Sebocyte-Like Melanocytes—Additional Relevant (and Behind the Scenes) Historical Information

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To the Editor:
The comment, “The term ‘sebocyte-like melanocyte’ was first proposed by Eftychiades et al in 1996 to designate a distinctive type of melanocyte with scalloped nuclei and abundant vacuolated cytoplasm” appears in an article in the November 2015 issue of this journal about noting this cytologic variant of melanocyte in primary cutaneous melanoma.1 It is commendable that the authors of this work even cited the work by A. Bernard Ackerman and coauthors because that publication appeared in a journal that is not indexed by PubMed nor is it searchable by an on-line Google or Google Scholar search. That journal, Dermatopathology: Practical & Conceptual, was founded in 1995 by Bernie Ackerman. By the way, it is the second dermatopathology journal founded by him (the first journal he founded is this very journal—The American Journal of Dermatopathology). Unless one has old copies of Dermatopathology: Practical & Conceptual or knows that is the current repository of this journal, published articles in it are essentially hidden. In addition, if one goes on-line to, one must be a subscriber to the Web site to access the journal. Even then, if one searches the term “sebocyte-like melanocyte” on that Web site, one only receives the 2 articles2,3 referenced by these authors in their work1 and not extremely pertinent follow-up correspondence. In short, these authors are not at fault for not being aware of the subsequent Letter-to-the-Editor on sebocyte-like melanocytes in Dermatopathology: Practical & Conceptual that alerted Bernie Ackerman and coauthors that they had actually made a rediscovery rather than an original observation.4 I know this information because from the mid to the late 1990s, I was working side-by-side on a daily basis with Bernie Ackerman in 2 capacities—as his professional colleague at The Institute for Dermatopathology and as Associate Editor of Dermatopathology: Practical & Conceptual (Bernie Ackerman was the Editor). Even though these events transpired 20 years ago, I clearly recall them because of how the story played out.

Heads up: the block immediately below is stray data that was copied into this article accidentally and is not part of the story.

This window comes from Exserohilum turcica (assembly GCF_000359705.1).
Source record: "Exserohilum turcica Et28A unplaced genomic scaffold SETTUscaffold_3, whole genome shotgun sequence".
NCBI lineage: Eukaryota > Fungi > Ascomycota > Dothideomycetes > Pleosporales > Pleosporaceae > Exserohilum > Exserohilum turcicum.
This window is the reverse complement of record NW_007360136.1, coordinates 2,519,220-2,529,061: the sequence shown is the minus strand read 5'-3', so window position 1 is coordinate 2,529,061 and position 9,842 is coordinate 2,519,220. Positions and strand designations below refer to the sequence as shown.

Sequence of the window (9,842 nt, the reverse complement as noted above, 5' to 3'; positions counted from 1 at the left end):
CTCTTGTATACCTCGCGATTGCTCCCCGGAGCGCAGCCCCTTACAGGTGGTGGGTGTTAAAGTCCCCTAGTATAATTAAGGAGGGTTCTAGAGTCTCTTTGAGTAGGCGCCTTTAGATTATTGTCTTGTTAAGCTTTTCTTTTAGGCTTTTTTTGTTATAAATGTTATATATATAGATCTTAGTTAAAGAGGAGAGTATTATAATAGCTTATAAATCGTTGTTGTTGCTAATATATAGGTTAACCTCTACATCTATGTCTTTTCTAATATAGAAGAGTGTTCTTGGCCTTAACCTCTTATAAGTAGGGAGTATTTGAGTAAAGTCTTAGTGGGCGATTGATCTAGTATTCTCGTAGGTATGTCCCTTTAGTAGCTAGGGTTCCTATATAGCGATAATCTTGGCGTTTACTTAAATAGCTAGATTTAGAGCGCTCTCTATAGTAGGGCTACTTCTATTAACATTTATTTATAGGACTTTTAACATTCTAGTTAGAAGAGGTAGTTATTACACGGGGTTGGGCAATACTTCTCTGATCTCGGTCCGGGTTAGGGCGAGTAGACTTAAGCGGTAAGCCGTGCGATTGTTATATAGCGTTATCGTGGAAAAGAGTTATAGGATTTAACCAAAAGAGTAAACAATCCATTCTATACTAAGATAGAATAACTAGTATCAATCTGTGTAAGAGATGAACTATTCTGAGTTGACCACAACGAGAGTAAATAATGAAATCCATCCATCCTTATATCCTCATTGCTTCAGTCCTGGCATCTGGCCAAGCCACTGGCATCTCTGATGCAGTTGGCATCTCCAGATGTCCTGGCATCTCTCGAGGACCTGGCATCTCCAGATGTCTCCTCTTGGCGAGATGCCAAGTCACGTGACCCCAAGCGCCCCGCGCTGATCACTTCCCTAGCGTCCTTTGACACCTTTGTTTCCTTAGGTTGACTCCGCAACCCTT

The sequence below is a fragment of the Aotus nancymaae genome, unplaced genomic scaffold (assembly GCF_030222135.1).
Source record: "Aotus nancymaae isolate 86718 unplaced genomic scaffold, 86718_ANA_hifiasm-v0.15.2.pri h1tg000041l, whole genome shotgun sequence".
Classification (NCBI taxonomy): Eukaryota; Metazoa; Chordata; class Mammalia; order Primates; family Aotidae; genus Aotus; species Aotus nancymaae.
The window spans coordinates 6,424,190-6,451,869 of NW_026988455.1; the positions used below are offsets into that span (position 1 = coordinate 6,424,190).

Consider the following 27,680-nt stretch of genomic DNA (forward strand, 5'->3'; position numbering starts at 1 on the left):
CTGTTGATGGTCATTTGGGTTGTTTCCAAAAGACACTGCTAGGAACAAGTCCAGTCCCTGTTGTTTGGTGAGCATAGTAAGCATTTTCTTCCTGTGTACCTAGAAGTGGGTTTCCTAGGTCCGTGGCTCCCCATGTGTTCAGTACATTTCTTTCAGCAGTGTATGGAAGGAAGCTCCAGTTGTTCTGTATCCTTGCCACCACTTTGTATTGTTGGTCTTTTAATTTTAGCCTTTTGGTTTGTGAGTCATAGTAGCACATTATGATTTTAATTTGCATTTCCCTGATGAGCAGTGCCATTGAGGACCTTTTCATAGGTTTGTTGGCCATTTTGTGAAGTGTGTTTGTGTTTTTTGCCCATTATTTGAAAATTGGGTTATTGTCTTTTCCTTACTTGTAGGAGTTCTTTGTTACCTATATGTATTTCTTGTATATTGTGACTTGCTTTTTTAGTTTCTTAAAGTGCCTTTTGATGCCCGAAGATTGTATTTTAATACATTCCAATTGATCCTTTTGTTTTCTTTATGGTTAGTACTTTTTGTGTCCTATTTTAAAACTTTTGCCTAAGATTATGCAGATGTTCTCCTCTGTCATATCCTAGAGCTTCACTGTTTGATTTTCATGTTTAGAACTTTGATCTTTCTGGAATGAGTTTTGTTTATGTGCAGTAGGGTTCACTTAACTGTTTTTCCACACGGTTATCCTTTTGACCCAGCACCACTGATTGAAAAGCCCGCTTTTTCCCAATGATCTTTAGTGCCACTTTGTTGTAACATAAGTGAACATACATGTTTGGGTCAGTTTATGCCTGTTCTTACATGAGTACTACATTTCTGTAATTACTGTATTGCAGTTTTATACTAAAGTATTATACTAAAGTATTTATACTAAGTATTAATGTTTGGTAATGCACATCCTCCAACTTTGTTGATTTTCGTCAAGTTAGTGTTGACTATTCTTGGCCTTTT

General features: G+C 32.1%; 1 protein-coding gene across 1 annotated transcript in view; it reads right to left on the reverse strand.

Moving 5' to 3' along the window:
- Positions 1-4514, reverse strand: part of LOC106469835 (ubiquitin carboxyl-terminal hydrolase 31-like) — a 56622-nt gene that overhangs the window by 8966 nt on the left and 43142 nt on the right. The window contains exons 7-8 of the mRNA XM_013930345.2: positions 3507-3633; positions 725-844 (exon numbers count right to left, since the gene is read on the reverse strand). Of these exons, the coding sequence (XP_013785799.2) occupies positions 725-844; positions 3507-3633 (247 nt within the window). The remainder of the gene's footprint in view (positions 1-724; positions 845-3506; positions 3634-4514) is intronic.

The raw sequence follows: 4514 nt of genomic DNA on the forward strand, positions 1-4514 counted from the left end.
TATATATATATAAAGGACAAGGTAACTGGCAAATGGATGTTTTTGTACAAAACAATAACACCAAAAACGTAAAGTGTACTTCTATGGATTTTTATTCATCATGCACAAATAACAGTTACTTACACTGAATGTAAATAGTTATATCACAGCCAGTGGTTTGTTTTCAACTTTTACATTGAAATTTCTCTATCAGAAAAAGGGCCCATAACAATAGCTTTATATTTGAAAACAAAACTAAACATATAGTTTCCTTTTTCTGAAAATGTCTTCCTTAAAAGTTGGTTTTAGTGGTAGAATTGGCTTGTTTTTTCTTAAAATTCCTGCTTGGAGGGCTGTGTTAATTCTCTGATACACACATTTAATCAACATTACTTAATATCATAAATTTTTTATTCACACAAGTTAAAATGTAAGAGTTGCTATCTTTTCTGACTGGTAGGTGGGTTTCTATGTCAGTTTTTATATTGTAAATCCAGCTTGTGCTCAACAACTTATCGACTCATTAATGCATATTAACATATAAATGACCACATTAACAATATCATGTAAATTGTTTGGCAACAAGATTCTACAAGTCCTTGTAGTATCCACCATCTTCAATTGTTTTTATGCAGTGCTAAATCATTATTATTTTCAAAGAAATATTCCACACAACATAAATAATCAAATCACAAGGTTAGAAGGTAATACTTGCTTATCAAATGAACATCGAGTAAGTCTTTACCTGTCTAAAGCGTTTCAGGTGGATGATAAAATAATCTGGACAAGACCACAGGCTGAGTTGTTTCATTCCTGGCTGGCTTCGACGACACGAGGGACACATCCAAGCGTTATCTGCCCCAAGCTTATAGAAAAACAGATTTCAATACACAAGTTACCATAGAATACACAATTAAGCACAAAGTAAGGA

1996 was the second year that the quarterly journal Dermatopathology: Practical & Conceptual was in publication. In the first issue of that year (Fig. 1) appeared 2 articles coauthored by Bernie Ackerman on sebocyte-like melanocytes—one detailed the findings in melanocytic nevi and the other in a case of metastatic melanoma. Neither of these articles had any references because in the authors own words, “no description of sebocyte-like melanocytes could be found by us in the literature of dermatology, general pathology, or dermatopathology.”2 and “The sebocyte-like melanocyte is a cytologically distinct variant of melanocyte that has not been reported on previously.”3 Shortly thereafter, Bernie Ackerman and coauthors would find out how wrong those statements regarding sebocyte-like melanocytes actually were. When correspondence was received from colleagues in Valencia, Spain indicating that they themselves have not only seen this phenomenon, and “there have been several papers dealing with this unusual feature in the last 60 years,”4 Bernie was livid. He was aghast that they had missed not just one, but more than one prior publication on this subject. “How did this happen?” he increduously thundered at the time. It was also one of the extremely rare occasions in which I heard Bernie curse. He handed the reference list in the Letter-to-the-Editor to one of the trainees, instructed them to “proceed with dispatch” to the library to retrieve the previously published articles.
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